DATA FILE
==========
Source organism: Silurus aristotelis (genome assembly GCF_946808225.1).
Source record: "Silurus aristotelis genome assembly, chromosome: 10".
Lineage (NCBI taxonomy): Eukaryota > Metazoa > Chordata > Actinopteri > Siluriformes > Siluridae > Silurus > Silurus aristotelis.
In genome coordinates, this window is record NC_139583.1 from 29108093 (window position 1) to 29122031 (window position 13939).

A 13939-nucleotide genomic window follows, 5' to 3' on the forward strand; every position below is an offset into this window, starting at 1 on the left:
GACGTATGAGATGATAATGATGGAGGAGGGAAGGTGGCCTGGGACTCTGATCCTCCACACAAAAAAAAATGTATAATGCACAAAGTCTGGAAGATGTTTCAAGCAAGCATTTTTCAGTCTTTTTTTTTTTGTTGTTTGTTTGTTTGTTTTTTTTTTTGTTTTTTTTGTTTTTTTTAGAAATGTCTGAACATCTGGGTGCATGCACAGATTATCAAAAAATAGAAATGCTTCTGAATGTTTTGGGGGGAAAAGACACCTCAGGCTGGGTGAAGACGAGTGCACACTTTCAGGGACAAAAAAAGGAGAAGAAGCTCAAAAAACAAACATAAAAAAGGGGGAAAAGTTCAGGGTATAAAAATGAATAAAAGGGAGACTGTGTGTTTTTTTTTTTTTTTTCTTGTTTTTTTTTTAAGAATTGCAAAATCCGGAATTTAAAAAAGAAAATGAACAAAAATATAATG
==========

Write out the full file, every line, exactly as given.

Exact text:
Source organism: Silurus aristotelis (genome assembly GCF_946808225.1).
Source record: "Silurus aristotelis genome assembly, chromosome: 10".
Lineage (NCBI taxonomy): Eukaryota > Metazoa > Chordata > Actinopteri > Siluriformes > Siluridae > Silurus > Silurus aristotelis.
In genome coordinates, this window is record NC_139583.1 from 29108093 (window position 1) to 29122031 (window position 13939).

A 13939-nucleotide genomic window follows, 5' to 3' on the forward strand; every position below is an offset into this window, starting at 1 on the left:
GACGTATGAGATGATAATGATGGAGGAGGGAAGGTGGCCTGGGACTCTGATCCTCCACACAAAAAAAAATGTATAATGCACAAAGTCTGGAAGATGTTTCAAGCAAGCATTTTTCAGTCTTTTTTTTTTTGTTGTTTGTTTGTTTGTTTTTTTTTTTGTTTTTTTTGTTTTTTTTAGAAATGTCTGAACATCTGGGTGCATGCACAGATTATCAAAAAATAGAAATGCTTCTGAATGTTTTGGGGGGAAAAGACACCTCAGGCTGGGTGAAGACGAGTGCACACTTTCAGGGACAAAAAAAGGAGAAGAAGCTCAAAAAACAAACATAAAAAAGGGGGAAAAGTTCAGGGTATAAAAATGAATAAAAGGGAGACTGTGTGTTTTTTTTTTTTTTTTCTTGTTTTTTTTTTAAGAATTGCAAAATCCGGAATTTAAAAAAGAAAATGAACAAAAATATAATG